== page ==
'The means-whereby' is the term F M Alexander used to describe how we use ourselves when performing actions.
Instead of focusing purely on the goal we wish to attain and forcing ourselves towards it at any cost, in Alexander lessons we learn to have an 'increased consciousness of the physical means employed to gain the ends proposed by the will' (Aldous Huxley ~ Ends and Means).
When we learn to inhibit and stop the habits of end-gaining and mis-use which interfere with our ability to perform a task, we can move towards having conscious control over the action to be performed. In preparing to act, we need to consider our mental attitude and remember that 'the act performed is of less consequence than the manner of its performance' (FM Alexander ~ Man's Supreme Inheritance).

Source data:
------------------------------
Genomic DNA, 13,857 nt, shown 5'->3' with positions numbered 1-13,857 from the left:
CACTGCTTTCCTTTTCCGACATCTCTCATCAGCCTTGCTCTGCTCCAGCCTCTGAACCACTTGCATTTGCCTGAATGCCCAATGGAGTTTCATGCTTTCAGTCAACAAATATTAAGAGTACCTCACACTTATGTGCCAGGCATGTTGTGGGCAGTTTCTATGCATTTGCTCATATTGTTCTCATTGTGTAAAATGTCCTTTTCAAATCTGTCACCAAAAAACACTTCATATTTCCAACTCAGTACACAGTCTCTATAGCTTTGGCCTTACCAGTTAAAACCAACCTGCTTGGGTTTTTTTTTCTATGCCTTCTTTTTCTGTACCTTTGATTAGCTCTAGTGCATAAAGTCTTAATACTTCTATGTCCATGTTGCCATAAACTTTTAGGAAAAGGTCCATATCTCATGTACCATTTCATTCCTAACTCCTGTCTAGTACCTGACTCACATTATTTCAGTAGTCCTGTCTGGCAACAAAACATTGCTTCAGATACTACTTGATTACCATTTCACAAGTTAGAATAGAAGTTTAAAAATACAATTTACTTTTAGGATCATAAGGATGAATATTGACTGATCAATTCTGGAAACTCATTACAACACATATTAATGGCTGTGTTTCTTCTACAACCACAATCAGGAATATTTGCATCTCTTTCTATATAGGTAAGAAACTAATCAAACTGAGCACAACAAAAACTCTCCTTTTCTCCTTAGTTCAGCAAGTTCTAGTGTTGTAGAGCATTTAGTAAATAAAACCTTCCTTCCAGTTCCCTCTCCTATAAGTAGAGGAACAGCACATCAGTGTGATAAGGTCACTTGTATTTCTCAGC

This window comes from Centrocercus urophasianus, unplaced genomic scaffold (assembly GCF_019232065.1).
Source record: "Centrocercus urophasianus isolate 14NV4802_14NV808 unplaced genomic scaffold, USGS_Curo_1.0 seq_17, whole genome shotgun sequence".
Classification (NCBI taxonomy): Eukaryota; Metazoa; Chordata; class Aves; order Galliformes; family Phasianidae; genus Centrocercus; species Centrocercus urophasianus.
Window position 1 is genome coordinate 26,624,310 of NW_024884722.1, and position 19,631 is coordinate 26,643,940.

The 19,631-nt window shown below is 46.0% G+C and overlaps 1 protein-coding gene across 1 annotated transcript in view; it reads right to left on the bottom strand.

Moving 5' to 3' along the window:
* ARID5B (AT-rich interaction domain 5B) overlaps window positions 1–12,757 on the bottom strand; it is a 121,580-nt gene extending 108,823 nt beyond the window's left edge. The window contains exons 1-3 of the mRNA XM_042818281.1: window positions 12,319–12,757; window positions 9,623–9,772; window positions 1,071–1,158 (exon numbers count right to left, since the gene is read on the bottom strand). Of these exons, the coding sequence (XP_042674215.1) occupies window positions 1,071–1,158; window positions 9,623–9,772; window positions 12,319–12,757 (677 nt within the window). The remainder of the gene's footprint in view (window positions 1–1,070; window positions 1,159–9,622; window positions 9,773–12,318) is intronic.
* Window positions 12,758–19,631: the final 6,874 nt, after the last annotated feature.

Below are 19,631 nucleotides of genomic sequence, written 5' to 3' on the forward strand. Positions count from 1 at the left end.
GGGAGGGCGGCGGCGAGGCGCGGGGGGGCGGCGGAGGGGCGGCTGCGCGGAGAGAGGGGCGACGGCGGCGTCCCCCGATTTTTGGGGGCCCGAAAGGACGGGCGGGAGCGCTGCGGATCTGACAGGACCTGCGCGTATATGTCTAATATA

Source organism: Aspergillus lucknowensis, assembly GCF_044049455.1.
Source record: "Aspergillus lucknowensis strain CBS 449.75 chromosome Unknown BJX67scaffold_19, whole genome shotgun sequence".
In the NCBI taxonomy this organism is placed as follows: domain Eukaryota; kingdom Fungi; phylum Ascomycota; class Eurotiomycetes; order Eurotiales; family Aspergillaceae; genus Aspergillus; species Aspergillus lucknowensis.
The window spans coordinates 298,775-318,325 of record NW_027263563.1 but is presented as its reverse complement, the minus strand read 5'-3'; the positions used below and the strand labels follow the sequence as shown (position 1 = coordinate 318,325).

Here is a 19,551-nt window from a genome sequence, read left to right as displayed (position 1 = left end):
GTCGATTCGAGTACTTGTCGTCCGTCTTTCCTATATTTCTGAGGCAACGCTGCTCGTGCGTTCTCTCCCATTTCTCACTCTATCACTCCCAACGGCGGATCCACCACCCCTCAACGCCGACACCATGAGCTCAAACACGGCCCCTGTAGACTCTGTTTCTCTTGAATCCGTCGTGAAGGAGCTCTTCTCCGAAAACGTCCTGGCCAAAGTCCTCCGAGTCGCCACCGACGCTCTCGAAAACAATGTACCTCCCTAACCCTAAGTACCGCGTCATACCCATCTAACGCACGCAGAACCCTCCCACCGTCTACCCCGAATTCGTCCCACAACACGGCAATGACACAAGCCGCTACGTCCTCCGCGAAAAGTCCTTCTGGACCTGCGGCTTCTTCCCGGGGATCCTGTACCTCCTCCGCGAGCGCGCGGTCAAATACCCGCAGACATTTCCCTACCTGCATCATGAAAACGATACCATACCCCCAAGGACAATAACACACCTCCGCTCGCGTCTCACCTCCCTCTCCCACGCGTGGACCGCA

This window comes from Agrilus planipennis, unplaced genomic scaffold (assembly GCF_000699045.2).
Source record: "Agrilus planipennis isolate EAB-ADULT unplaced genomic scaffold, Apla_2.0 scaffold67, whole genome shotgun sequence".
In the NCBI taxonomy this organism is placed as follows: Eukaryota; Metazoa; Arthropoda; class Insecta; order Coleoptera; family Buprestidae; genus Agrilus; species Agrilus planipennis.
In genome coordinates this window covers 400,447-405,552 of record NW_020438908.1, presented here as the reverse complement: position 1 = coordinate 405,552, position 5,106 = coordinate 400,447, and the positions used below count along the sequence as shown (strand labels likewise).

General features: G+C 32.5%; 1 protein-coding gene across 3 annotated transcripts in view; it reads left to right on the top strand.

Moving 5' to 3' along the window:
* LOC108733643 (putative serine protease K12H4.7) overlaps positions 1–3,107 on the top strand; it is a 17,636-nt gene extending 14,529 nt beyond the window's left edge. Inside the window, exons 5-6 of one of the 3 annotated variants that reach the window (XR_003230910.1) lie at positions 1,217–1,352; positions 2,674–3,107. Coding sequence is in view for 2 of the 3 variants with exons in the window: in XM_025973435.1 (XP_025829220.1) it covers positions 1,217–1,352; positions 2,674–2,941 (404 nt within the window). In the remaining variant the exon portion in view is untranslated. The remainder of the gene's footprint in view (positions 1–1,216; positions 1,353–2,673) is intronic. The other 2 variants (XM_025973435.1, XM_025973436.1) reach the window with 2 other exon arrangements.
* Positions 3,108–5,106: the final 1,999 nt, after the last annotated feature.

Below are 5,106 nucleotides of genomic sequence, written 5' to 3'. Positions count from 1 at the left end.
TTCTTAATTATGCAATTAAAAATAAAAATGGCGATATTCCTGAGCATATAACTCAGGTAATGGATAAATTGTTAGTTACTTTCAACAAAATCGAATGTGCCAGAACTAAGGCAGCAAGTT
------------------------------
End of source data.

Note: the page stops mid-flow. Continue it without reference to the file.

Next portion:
When we thus consider the means-whereby we will attain our goal, we can consciously direct our activity to have a new and improved use whilst performing the chosen task. This usually results in the goal being gained with more freedom and efficiency.
Alexander explained (rather wordily) his use of the term 'means-whereby' as being:
'to indicate the reasoned means to the gaining of an end. These means included the inhibition of the habitual use of the mechanisms of the organism, and the conscious projection of new directions necessary to the performance of the different acts involved in a new and more satisfactory use of these mechanisms'.